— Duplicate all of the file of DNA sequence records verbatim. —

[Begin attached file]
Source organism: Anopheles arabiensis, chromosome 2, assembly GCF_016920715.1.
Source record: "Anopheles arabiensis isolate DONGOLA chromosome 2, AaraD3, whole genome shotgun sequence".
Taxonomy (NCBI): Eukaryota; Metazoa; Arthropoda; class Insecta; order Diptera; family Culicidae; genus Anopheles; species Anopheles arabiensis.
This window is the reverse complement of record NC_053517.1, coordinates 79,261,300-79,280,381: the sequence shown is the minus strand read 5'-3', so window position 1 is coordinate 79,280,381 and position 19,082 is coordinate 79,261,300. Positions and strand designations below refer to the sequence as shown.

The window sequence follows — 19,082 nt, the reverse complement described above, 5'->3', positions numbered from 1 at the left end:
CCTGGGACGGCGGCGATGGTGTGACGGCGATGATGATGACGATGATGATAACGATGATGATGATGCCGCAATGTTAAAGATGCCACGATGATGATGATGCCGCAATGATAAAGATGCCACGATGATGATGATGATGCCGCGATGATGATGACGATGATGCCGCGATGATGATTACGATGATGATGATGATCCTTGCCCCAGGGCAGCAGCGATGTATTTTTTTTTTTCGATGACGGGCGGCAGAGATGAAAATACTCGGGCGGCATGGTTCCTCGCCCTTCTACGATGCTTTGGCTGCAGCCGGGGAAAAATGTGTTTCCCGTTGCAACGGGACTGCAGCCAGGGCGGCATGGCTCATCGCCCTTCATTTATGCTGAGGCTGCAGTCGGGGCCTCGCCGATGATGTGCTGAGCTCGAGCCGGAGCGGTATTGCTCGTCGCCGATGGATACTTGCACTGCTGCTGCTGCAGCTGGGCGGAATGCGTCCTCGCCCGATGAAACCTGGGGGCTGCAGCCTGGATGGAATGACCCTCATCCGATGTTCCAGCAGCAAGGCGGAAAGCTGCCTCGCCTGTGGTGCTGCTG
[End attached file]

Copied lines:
Source organism: Anopheles arabiensis, chromosome 2, assembly GCF_016920715.1.
Source record: "Anopheles arabiensis isolate DONGOLA chromosome 2, AaraD3, whole genome shotgun sequence".
Taxonomy (NCBI): Eukaryota; Metazoa; Arthropoda; class Insecta; order Diptera; family Culicidae; genus Anopheles; species Anopheles arabiensis.
This window is the reverse complement of record NC_053517.1, coordinates 79,261,300-79,280,381: the sequence shown is the minus strand read 5'-3', so window position 1 is coordinate 79,280,381 and position 19,082 is coordinate 79,261,300. Positions and strand designations below refer to the sequence as shown.

The window sequence follows — 19,082 nt, the reverse complement described above, 5'->3', positions numbered from 1 at the left end:
CCTGGGACGGCGGCGATGGTGTGACGGCGATGATGATGACGATGATGATAACGATGATGATGATGCCGCAATGTTAAAGATGCCACGATGATGATGATGCCGCAATGATAAAGATGCCACGATGATGATGATGATGCCGCGATGATGATGACGATGATGCCGCGATGATGATTACGATGATGATGATGATCCTTGCCCCAGGGCAGCAGCGATGTATTTTTTTTTTTCGATGACGGGCGGCAGAGATGAAAATACTCGGGCGGCATGGTTCCTCGCCCTTCTACGATGCTTTGGCTGCAGCCGGGGAAAAATGTGTTTCCCGTTGCAACGGGACTGCAGCCAGGGCGGCATGGCTCATCGCCCTTCATTTATGCTGAGGCTGCAGTCGGGGCCTCGCCGATGATGTGCTGAGCTCGAGCCGGAGCGGTATTGCTCGTCGCCGATGGATACTTGCACTGCTGCTGCTGCAGCTGGGCGGAATGCGTCCTCGCCCGATGAAACCTGGGGGCTGCAGCCTGGATGGAATGACCCTCATCCGATGTTCCAGCAGCAAGGCGGAAAGCTGCCTCGCCTGTGGTGCTGCTG